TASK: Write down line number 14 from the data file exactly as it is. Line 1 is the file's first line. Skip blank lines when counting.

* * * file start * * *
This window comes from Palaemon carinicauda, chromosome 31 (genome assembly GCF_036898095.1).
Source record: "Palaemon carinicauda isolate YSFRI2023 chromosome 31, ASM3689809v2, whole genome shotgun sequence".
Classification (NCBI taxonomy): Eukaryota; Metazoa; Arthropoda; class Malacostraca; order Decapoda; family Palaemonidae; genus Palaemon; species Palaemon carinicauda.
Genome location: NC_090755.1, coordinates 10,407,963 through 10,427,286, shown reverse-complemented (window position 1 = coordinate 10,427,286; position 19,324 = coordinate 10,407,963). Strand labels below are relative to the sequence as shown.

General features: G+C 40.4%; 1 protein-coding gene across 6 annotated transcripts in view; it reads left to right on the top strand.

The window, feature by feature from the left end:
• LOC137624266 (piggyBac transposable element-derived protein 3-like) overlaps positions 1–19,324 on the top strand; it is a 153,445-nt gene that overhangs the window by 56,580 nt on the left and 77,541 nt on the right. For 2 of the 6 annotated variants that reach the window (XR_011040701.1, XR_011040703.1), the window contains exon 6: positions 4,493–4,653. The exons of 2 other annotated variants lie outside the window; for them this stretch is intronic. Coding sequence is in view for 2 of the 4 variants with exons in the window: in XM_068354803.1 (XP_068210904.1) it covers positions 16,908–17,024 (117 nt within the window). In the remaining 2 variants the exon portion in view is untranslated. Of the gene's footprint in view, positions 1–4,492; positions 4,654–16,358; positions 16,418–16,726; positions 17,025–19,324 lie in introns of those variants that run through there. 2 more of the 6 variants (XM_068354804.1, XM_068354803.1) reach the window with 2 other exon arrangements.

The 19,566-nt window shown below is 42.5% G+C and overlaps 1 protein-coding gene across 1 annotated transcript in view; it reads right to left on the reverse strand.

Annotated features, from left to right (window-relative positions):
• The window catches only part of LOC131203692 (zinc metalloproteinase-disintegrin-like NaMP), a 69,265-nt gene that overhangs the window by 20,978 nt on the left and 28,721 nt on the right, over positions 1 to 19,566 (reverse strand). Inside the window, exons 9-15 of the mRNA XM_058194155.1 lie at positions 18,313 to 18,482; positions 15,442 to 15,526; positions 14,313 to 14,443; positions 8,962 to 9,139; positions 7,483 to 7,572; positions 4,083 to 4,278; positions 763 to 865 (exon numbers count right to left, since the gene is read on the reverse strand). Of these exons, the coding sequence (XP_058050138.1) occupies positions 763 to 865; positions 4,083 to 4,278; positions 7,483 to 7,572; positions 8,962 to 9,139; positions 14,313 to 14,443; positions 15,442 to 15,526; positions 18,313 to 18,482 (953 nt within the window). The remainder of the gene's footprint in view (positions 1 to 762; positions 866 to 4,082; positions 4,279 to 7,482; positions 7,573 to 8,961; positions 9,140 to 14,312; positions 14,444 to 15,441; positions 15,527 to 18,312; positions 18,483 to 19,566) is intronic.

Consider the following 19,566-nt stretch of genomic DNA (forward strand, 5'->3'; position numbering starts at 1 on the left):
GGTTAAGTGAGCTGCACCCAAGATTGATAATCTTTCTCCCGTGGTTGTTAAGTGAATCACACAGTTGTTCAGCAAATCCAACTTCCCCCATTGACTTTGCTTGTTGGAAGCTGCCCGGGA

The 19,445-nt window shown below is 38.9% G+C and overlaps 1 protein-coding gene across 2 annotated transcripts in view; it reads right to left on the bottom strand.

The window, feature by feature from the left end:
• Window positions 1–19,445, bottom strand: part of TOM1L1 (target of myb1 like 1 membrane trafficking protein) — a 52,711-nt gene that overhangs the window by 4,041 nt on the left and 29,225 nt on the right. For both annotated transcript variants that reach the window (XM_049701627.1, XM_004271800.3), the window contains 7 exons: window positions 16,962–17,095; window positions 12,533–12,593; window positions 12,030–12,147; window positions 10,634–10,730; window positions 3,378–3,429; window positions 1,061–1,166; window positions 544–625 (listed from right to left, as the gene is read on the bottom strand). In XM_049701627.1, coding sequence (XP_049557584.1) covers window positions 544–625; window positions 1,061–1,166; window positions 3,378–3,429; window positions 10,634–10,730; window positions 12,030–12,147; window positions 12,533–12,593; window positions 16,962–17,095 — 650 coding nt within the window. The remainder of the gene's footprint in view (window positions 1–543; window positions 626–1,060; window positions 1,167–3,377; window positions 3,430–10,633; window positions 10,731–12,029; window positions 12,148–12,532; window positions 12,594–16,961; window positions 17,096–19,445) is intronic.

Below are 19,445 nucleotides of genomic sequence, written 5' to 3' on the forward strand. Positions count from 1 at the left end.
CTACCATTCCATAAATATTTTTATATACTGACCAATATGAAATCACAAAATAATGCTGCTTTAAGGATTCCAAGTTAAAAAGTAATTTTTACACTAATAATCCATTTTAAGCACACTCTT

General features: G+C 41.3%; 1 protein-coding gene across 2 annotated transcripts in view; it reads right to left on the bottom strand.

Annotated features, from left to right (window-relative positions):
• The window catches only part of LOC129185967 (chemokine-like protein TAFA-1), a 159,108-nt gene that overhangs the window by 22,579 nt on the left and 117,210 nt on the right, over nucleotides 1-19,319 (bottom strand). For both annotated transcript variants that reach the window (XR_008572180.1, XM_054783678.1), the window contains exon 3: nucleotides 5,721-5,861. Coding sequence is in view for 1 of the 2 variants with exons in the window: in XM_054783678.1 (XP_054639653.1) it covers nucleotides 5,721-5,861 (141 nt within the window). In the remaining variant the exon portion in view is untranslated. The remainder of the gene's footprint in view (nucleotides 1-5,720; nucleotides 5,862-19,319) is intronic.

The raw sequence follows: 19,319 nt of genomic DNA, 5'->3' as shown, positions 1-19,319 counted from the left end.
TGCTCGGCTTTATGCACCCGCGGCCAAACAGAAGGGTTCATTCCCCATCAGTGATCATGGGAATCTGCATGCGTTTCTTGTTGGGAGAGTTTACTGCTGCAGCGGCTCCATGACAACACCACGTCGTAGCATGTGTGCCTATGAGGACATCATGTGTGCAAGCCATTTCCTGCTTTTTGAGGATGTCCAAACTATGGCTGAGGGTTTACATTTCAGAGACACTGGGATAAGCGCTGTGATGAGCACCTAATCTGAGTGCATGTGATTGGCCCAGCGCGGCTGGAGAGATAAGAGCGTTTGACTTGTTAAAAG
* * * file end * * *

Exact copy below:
The window, feature by feature from the left end: